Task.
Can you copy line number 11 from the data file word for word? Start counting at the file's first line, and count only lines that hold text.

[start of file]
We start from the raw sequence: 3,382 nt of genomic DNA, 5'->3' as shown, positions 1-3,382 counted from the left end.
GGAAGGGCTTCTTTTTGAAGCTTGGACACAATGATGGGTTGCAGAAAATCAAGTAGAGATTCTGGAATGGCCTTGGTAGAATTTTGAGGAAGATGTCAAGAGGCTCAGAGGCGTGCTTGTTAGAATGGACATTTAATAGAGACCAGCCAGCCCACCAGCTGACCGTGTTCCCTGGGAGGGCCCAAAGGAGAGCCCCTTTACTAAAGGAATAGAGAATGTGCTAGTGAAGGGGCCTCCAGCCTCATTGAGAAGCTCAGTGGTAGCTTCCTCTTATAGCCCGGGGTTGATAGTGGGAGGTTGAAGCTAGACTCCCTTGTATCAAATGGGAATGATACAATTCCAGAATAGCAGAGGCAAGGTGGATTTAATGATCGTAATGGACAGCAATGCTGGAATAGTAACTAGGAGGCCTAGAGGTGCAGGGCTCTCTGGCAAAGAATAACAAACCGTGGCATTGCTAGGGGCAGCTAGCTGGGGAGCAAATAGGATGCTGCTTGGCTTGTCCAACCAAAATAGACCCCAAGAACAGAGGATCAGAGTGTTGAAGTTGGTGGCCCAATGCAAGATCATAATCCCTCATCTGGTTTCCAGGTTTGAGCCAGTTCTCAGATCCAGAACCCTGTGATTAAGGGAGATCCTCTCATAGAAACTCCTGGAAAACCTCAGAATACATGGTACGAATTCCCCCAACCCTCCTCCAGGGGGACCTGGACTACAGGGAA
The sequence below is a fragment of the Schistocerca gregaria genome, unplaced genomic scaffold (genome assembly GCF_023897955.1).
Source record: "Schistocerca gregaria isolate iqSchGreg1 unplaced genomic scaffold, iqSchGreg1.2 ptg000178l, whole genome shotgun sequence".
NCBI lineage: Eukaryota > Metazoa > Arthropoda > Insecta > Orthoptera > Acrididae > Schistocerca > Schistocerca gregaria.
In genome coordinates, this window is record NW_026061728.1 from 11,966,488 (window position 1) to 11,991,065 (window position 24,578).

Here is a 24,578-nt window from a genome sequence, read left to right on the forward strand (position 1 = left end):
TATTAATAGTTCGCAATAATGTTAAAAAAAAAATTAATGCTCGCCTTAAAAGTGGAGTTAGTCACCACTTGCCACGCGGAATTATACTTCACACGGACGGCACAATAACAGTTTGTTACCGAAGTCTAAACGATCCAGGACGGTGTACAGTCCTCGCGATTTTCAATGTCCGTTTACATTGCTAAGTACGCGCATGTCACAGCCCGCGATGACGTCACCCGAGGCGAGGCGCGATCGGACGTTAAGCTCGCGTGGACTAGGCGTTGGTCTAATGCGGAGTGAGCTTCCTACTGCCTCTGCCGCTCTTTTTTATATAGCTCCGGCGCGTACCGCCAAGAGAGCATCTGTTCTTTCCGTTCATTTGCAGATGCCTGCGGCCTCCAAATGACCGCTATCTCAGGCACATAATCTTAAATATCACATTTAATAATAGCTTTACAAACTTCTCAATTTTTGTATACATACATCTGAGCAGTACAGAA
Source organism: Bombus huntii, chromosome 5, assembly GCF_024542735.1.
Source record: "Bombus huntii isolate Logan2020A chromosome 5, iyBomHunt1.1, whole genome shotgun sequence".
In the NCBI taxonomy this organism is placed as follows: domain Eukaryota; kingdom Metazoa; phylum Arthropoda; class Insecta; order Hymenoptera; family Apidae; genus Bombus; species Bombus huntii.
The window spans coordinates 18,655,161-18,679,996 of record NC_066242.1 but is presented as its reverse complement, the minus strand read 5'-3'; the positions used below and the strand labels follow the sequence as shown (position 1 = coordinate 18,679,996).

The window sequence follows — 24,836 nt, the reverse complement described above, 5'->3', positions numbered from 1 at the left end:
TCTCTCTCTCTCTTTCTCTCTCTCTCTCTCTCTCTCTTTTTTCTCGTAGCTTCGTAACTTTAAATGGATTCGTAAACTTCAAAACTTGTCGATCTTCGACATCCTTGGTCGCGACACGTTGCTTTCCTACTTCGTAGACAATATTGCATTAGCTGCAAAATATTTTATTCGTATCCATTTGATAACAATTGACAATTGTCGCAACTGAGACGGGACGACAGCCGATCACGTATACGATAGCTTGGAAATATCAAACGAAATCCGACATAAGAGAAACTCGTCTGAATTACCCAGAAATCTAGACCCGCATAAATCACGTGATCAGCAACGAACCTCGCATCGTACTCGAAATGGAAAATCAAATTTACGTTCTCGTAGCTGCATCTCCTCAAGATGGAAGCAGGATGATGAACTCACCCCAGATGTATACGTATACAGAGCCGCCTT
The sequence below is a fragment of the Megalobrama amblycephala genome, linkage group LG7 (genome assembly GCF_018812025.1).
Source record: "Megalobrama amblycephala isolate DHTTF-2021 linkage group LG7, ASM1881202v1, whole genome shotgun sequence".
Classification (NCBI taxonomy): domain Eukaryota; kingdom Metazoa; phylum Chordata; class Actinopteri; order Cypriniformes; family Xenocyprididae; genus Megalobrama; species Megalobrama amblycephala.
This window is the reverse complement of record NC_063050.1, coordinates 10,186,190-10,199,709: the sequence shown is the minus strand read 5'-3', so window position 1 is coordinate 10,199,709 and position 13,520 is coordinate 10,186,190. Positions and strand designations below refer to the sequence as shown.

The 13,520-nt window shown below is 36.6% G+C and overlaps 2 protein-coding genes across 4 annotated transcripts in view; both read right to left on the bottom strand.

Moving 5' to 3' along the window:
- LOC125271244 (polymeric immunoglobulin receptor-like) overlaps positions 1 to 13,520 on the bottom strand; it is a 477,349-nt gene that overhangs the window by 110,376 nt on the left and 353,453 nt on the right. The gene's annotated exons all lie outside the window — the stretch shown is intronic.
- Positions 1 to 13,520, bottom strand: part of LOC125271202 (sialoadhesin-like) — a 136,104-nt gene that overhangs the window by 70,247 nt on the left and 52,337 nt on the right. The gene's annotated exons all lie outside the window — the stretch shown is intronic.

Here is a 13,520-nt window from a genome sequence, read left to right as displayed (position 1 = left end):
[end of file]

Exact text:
In the NCBI taxonomy this organism is placed as follows: domain Eukaryota; kingdom Metazoa; phylum Arthropoda; class Insecta; order Hymenoptera; family Apidae; genus Bombus; species Bombus huntii.